The English concertina is a chromatic musical instrument. It contains reeds that produce the full chromatic scale for a certain number of octaves, depending on the instrument. The number of buttons varies but is usually more than those on the Anglo concertina. This makes fingering for tunes in the jig, reel or hornpipe styles more cumbersome.

Unlike the Anglo concertina, the English concertina produces the same note, whether the instrument is pushed or drawn, on the same button. Every button has two corresponding reeds, positioned in opposite directions, which produce the same note. This construction makes the style of playing different from the Anglo concertina.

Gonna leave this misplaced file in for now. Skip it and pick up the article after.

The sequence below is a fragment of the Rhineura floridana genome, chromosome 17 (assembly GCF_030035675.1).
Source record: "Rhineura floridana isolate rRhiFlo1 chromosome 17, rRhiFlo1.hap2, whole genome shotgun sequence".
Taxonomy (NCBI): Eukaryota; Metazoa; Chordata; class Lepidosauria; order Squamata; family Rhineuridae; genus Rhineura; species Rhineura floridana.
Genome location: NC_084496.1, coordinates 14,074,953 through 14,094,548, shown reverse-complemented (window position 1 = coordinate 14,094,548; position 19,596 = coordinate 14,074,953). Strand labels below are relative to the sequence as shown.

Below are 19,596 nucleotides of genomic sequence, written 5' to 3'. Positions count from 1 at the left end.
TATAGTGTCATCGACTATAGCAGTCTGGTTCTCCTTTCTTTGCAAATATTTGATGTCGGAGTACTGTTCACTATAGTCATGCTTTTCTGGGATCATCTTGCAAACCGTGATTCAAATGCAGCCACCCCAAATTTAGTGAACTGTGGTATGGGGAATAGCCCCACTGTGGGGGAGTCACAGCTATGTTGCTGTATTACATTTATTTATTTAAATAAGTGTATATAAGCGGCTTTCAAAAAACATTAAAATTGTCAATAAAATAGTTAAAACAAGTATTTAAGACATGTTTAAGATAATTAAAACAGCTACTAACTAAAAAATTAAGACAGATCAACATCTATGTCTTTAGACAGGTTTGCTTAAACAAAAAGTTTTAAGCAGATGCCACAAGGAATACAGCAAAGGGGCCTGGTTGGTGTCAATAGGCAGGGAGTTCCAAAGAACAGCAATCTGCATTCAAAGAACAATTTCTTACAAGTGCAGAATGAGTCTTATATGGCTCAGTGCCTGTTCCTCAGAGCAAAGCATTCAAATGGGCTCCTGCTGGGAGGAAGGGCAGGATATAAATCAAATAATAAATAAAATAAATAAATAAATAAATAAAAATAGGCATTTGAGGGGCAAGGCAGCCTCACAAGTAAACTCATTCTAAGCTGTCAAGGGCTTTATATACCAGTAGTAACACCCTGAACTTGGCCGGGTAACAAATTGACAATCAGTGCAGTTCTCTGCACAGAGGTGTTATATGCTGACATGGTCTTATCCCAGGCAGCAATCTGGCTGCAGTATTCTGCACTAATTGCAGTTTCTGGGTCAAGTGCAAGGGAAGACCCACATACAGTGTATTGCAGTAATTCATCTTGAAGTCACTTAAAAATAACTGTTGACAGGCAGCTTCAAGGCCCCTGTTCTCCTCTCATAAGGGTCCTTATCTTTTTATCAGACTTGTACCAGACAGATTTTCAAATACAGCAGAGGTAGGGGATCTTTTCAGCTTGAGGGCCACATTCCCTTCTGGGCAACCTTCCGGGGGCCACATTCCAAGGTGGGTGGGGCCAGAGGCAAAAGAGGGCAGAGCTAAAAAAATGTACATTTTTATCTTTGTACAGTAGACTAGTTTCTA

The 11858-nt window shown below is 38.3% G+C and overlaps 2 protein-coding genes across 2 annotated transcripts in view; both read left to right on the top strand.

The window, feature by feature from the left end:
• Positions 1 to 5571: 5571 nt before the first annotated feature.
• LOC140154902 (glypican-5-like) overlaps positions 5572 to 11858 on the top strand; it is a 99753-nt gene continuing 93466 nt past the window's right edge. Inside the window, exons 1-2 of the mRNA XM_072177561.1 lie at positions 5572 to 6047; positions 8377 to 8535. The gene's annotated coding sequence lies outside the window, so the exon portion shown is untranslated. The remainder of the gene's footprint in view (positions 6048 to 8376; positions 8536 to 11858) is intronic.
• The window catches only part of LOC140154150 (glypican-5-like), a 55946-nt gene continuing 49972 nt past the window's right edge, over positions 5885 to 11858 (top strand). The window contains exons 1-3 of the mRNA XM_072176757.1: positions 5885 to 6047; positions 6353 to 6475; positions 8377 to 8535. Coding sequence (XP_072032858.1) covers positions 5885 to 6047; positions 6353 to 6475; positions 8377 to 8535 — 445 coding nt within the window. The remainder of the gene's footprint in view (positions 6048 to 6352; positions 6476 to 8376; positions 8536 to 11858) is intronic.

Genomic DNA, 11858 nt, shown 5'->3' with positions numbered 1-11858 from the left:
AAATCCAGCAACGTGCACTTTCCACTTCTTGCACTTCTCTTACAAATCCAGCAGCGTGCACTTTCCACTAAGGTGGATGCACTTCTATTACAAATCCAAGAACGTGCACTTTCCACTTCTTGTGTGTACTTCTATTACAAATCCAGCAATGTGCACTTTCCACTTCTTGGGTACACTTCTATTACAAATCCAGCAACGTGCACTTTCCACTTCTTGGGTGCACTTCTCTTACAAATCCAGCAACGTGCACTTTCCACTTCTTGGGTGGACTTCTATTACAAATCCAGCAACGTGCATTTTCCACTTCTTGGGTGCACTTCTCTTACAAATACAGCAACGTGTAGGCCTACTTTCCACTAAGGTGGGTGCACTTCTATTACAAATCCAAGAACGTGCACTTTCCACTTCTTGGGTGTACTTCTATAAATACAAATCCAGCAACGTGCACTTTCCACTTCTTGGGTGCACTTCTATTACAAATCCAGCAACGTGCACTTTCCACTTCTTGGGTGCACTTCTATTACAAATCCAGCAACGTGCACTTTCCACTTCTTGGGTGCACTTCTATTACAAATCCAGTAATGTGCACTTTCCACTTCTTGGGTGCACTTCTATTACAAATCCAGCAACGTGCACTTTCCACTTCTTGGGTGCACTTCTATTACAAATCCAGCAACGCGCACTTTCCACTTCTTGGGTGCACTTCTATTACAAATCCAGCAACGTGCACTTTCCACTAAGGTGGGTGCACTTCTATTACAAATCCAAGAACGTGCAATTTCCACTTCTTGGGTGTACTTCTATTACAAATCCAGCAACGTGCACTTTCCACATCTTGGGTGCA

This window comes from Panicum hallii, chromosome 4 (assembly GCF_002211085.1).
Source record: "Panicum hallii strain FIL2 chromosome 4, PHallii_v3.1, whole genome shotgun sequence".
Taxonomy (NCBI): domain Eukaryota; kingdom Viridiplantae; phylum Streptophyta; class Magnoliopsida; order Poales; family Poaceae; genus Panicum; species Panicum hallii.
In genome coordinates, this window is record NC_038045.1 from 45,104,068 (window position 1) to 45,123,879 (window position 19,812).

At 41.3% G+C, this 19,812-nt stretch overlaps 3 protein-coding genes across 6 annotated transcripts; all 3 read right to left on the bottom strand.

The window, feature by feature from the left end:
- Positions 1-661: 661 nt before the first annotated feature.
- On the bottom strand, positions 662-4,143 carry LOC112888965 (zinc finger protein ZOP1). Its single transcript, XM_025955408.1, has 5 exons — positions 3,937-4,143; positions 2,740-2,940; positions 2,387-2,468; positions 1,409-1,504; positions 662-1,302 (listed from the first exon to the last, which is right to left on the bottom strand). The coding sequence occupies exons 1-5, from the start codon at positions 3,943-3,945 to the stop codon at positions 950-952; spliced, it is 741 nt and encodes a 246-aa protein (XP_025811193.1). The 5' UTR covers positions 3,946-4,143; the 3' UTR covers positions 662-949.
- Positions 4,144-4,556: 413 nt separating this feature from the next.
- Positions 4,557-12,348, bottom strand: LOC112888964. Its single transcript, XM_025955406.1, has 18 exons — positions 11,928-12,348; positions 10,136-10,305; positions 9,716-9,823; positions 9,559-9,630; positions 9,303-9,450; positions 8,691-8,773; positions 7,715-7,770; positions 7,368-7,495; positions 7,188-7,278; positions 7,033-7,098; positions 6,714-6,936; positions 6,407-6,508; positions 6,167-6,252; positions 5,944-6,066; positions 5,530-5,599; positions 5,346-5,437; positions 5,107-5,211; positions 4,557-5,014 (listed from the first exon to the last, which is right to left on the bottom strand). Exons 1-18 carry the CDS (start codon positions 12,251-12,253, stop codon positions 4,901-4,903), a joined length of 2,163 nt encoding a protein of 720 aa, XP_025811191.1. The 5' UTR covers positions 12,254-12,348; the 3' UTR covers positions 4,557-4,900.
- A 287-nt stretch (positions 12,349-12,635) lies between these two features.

A musician can play a tune while continuously drawing the instrument until its bellows are full, and then pushing the instrument until it runs out of air. The musician does not have to worry about the direction of airflow when pushing a button to produce a certain note, as in the Anglo concertina. This was the original design and was used mainly in classical music in the nineteenth century. Today, the English concertina is less popular than the Anglo concertina.

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